Journey creator Jenova Chen is drawn to making positive game experiences. Thatgamecompany’s latest title, Sky: Children of the Light, is an exploration into altruism and kindness, wrapped up in a beautiful mobile experience.
But just as Journey made Chen eager to create something players could share with their less video game-inclined friends, Sky has taught him an important lesson as well: people sort of suck.
“We also have to make sure the social dynamics don’t become hostile,” Chen says. “We want this to be a friendly experience … we designed so many things to battle against the human nature, to keep this world friendly.”
Journey, released in 2012, was an instant hit among critics, who praised its gorgeous world and innovative storytelling through mostly silence. Although you could feasibly finish the game alone, the real joy was stumbling across other players and traveling together. You could only communicate via chirps and physical actions.
Sky is, in many ways, an evolution of the concepts the developer explored with that title. The mobile game is an online experience in which players work to restore fallen constellations and restore light to the world. It’s social by nature. Players have a wide world to explore through seven different realms, yet much of it is made to encourage players to interact with loved ones and strangers. Characters can hold hands with up to eight friends to guide them through the game. It has its perks. It’s easier to fly with friends, who act as an energy reserve for better soaring. Chen likens this fantasy world to a theme park. Different realms offer different experiences: some offer exploration, competition, or meditative experiences; another he likens to a sort of petting zoo for kids.
But setting the game’s world up as a park has also invited its share of bad behavior. “Once we bring all these people into a theme park, all the troubles start,” Chen says. Sky’s character can be customized with cosmetics. This led to what Chen called “karma beggars.” Basically, players lovebomb strangers to win currency before abandoning them. Or more succinctly: “People are shitting on each other,” Chen says. “This is a game where I don’t want the seven-year-olds to say dirty words in the lobby. Imagine Disney Land, people being like, ‘Anybody wants to buy hearts? Pay me $10 bucks and I’ll do this.’”
That’s not to say that Journey was not without its share of jerks. Chen says that when Thatgamecompany first designed their breakout game, players were often pushing each other off hills, or working to get their partners stuck.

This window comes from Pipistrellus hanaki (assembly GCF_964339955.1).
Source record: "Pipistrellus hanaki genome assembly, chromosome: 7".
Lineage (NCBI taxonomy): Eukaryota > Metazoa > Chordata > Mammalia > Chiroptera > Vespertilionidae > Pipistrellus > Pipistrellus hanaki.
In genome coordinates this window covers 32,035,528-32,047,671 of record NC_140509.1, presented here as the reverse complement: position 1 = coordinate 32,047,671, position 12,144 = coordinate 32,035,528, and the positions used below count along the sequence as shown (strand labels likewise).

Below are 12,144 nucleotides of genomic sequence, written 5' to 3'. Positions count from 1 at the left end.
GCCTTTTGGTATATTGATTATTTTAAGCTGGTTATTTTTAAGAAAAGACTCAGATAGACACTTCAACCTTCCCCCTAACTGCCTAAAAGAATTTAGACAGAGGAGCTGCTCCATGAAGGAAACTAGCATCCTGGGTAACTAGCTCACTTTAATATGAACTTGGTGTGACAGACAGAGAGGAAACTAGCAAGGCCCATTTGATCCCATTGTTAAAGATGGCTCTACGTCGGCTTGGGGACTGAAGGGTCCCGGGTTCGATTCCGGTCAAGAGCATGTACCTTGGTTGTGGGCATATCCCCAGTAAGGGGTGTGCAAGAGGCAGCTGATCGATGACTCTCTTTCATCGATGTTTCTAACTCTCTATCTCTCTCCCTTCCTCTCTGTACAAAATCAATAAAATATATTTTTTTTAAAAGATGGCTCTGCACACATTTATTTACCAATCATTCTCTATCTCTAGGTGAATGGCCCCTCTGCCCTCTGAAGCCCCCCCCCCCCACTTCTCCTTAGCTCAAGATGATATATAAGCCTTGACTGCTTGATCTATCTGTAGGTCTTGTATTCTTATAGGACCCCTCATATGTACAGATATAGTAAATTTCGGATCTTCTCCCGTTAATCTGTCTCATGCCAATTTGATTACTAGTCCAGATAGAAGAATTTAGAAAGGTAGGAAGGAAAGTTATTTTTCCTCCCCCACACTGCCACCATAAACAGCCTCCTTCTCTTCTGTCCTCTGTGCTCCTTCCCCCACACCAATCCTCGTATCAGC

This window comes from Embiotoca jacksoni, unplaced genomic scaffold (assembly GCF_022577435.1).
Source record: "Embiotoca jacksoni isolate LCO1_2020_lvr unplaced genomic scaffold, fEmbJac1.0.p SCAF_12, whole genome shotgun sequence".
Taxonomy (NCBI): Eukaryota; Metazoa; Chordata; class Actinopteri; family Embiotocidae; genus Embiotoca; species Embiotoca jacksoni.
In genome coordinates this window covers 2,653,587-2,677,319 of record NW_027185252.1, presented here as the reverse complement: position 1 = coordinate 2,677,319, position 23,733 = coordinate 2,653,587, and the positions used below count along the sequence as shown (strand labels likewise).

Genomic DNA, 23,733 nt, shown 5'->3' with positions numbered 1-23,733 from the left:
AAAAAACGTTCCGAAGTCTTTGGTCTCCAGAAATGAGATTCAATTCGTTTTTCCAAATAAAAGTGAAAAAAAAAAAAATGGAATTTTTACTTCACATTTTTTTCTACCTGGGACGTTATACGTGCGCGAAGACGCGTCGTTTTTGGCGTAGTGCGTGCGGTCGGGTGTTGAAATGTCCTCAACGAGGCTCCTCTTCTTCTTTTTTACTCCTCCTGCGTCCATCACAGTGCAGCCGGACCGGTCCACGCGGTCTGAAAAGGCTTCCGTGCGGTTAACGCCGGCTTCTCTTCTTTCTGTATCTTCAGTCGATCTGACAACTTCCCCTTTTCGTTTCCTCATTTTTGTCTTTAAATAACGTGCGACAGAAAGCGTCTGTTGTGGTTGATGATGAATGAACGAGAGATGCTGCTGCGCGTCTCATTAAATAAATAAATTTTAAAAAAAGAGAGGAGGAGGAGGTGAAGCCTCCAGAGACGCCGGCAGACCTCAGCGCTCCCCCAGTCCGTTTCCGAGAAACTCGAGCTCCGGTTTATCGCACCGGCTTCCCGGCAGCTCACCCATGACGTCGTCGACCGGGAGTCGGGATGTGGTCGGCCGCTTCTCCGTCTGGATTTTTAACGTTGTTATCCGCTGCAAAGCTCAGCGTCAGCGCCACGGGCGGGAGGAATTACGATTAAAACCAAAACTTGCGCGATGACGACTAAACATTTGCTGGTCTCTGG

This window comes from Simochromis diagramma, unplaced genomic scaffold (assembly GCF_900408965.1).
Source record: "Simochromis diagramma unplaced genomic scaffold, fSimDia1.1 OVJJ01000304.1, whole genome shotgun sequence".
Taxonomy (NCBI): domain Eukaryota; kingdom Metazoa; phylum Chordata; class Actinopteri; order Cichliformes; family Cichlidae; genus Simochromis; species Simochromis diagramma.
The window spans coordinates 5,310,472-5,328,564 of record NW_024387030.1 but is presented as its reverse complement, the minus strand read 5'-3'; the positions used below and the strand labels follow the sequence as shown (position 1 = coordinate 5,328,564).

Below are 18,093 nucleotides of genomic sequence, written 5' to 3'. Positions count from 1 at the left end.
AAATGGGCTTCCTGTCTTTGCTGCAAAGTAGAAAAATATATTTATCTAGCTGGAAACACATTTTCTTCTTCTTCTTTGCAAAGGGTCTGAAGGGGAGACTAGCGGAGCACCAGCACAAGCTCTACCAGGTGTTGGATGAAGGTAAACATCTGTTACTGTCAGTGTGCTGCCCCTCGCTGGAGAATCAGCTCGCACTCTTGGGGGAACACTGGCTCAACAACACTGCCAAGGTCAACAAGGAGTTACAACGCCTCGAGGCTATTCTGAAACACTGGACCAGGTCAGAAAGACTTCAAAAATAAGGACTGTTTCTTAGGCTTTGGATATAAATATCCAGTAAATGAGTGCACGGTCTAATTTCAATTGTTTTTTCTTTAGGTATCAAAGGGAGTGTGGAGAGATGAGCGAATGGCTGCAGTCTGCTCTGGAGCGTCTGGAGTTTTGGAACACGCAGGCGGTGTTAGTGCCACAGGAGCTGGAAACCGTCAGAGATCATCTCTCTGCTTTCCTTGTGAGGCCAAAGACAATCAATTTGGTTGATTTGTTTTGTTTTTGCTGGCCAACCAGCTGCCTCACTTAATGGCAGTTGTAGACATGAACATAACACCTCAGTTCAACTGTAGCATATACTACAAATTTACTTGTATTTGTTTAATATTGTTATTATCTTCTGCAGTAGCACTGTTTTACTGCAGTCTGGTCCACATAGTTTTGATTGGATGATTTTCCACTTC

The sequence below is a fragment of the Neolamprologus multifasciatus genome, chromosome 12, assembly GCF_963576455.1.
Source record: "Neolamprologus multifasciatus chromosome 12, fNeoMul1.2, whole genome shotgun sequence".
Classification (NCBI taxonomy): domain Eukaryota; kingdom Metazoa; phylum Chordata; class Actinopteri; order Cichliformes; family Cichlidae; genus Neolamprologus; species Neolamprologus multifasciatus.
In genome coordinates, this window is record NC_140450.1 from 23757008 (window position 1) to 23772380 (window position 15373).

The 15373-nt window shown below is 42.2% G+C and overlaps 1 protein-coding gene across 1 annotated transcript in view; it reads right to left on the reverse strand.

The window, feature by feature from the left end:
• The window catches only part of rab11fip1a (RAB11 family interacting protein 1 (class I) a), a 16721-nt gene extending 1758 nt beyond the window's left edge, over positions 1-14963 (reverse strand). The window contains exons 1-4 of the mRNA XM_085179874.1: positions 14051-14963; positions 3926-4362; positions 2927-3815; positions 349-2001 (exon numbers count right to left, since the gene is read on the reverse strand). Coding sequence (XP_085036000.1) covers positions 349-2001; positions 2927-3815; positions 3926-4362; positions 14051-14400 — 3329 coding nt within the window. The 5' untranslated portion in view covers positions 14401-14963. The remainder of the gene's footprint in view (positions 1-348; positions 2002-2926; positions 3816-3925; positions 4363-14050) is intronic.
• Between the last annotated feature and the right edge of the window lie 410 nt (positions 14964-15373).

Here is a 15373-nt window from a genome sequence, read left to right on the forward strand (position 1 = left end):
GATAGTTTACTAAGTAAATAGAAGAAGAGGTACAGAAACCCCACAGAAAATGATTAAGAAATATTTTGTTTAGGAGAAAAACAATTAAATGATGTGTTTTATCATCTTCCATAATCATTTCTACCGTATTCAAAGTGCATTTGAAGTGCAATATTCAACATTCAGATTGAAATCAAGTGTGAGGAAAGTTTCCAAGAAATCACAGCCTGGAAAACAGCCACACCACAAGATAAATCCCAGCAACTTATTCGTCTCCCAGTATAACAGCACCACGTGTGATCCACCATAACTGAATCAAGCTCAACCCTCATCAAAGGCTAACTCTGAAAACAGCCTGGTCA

“They liked to see the other player getting frustrated,” he says. “In childhood psychology, any gamer that goes to a virtual world immediately reverts to baby mode. The morality, the moral value, does not carry into a virtual space. In any virtual space, people are seeking maximum feedback. If I can get you frustrated and you display that emotion, that’s way more exciting than just me helping you out.”
This struggle against basic human nature has been in part why Sky has taken so long to finish. He describes the game initially as a roller-coaster, a linear experience. But as iOS games grew in popularity, people became less willing to pay for the experience. Sky would need to be a free-to-play game.
“Nine out of 10 gamers on the phone have never seen a console game,” he says. “There is no trust built between [the player and developer]. So, the first thing about human nature is, everything is cheap.”
Accounting for all the ways players can use each other has also taken time to sort out. The developer rebalanced the game’s economy in an attempt to make its interactions more genuine. “[If] the only way to get karma is from people, then I will be thinking about how I will get these people to give me karma,” Chen says. “You become manipulative.” But if you offer players another way, their kindness toward other players feels genuine.
Chat is restricted in Sky to only people you’ve built a relationship with via emotes. A stranger can’t barrel into your conversations and start screaming obscenities. Instead, players are encouraged to spend time with each other, get to know one another through physical actions, and build trust. Of one player he’s opened chat with, Chen says, “We’ve unlocked the understanding of each other.” Leveling up intimacy, so to speak.
Sky: Children of the Light is heading to iOS as a free-to-play game on July 11th. tvOS, Android, macOS, PC, and console versions will follow at a later, unannounced date. After years of balancing and testing, Chen says he finally feels like the community they’ve built is a friendly one. It just took some working around people’s natural inclinations.
“In the process of wanting to encourage people to give, we actually have to allow them to get, selfishly, so the gift actually appears to be altruistic,” Chen says. “If you don’t have the dark, you don’t have the light. When there’s no dark, every light seems suspicious.”